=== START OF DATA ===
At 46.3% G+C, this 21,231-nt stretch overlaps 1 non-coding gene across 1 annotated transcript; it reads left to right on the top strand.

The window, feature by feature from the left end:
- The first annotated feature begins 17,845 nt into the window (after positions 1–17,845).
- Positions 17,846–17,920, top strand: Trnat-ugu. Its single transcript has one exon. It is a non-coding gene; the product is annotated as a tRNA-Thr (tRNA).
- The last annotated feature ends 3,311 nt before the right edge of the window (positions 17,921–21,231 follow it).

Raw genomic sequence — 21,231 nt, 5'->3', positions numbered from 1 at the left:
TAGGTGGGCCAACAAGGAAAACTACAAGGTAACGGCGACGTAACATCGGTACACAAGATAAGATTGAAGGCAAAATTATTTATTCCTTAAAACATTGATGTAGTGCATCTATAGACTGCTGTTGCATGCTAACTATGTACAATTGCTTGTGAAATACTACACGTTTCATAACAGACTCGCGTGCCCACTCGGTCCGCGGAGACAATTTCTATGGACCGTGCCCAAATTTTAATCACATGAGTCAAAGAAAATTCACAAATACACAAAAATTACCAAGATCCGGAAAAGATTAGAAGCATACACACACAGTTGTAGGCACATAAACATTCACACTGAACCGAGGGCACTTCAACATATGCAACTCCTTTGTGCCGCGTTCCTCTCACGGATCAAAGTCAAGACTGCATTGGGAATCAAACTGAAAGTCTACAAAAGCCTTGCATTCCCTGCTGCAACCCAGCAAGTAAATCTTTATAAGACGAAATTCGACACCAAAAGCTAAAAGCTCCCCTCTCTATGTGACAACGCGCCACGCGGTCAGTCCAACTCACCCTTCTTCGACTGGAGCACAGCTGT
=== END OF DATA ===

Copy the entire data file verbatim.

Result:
At 46.3% G+C, this 21,231-nt stretch overlaps 1 non-coding gene across 1 annotated transcript; it reads left to right on the top strand.

The window, feature by feature from the left end:
- The first annotated feature begins 17,845 nt into the window (after positions 1–17,845).
- Positions 17,846–17,920, top strand: Trnat-ugu. Its single transcript has one exon. It is a non-coding gene; the product is annotated as a tRNA-Thr (tRNA).
- The last annotated feature ends 3,311 nt before the right edge of the window (positions 17,921–21,231 follow it).

Raw genomic sequence — 21,231 nt, 5'->3', positions numbered from 1 at the left:
TAGGTGGGCCAACAAGGAAAACTACAAGGTAACGGCGACGTAACATCGGTACACAAGATAAGATTGAAGGCAAAATTATTTATTCCTTAAAACATTGATGTAGTGCATCTATAGACTGCTGTTGCATGCTAACTATGTACAATTGCTTGTGAAATACTACACGTTTCATAACAGACTCGCGTGCCCACTCGGTCCGCGGAGACAATTTCTATGGACCGTGCCCAAATTTTAATCACATGAGTCAAAGAAAATTCACAAATACACAAAAATTACCAAGATCCGGAAAAGATTAGAAGCATACACACACAGTTGTAGGCACATAAACATTCACACTGAACCGAGGGCACTTCAACATATGCAACTCCTTTGTGCCGCGTTCCTCTCACGGATCAAAGTCAAGACTGCATTGGGAATCAAACTGAAAGTCTACAAAAGCCTTGCATTCCCTGCTGCAACCCAGCAAGTAAATCTTTATAAGACGAAATTCGACACCAAAAGCTAAAAGCTCCCCTCTCTATGTGACAACGCGCCACGCGGTCAGTCCAACTCACCCTTCTTCGACTGGAGCACAGCTGT